Resulting in … what exactly?12:00 AM, Aug 23, 2014 • By IRWIN M. STELZER
Congratulations to you, Tom Montag, named sole chief operating officer of Bank of America this past Wednesday. And first thing Thursday morning asked to sign a check to the government for $16,650,000,000 to settle complaints that the bank sold flawed mortgage securities in the days preceding the financial crisis. But don’t feel too badly. Only $9.65bn will go to various regulatory agencies. Some, $7bn will go toward writing down the balances of homeowners struggling to meet mortgage payments, and to demolish foreclosed homes in blighted neighborhoods. Nice of you to arrange this gigantic transfer of wealth from your shareholders to the government’s coffers and to stressed homeowners and communities, with that relief arriving in time for them to decide which party to vote for in the mid-term congressional elections 73 days hence. Do all of this and the Justice Department might not file criminal charges against you and the bank, which it has reserved the right to do.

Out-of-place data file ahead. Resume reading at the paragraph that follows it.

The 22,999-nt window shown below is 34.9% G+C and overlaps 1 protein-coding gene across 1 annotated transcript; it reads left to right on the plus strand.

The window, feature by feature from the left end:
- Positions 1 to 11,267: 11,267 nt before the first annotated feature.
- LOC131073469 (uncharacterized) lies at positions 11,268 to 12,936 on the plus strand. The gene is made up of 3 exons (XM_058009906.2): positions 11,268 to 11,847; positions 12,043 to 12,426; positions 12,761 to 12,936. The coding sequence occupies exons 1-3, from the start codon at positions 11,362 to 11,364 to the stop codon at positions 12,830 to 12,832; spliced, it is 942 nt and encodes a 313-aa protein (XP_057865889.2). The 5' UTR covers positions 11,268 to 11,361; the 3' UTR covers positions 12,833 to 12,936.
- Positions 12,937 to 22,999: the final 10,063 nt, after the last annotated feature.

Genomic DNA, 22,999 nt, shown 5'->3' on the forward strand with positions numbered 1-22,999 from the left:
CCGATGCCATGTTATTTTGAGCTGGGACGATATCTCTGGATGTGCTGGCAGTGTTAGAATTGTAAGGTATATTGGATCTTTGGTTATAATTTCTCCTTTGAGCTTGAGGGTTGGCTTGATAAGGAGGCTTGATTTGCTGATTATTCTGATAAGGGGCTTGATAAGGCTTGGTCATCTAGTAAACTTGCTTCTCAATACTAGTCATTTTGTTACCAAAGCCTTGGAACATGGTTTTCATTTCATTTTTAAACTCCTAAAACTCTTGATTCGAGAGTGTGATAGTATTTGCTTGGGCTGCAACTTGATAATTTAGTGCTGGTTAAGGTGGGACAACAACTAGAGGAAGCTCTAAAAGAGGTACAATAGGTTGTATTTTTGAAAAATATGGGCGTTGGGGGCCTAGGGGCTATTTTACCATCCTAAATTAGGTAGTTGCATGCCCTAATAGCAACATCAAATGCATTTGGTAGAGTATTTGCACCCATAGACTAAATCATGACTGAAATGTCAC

Brian Moynihan, Bank of America’s CEO, has reason to feel aggrieved. The mortgage mis-selling was done largely by Merrill Lynch and Countrywide before BofA acquired them -- at the urging of the government, which feared that failure of those institutions would exacerbate the financial crisis. Timothy Geithner, former secretary of the New York Fed and the U.S. Treasury writes in his recently published memoirs that BofA’s acquisitions “eased fears of a collapse.” This settlement, which brings total fines paid by the bank to an estimated $70bn, “allows us to continue to focus on the future,” Mr. Moynihan told the press. Not a bad thing.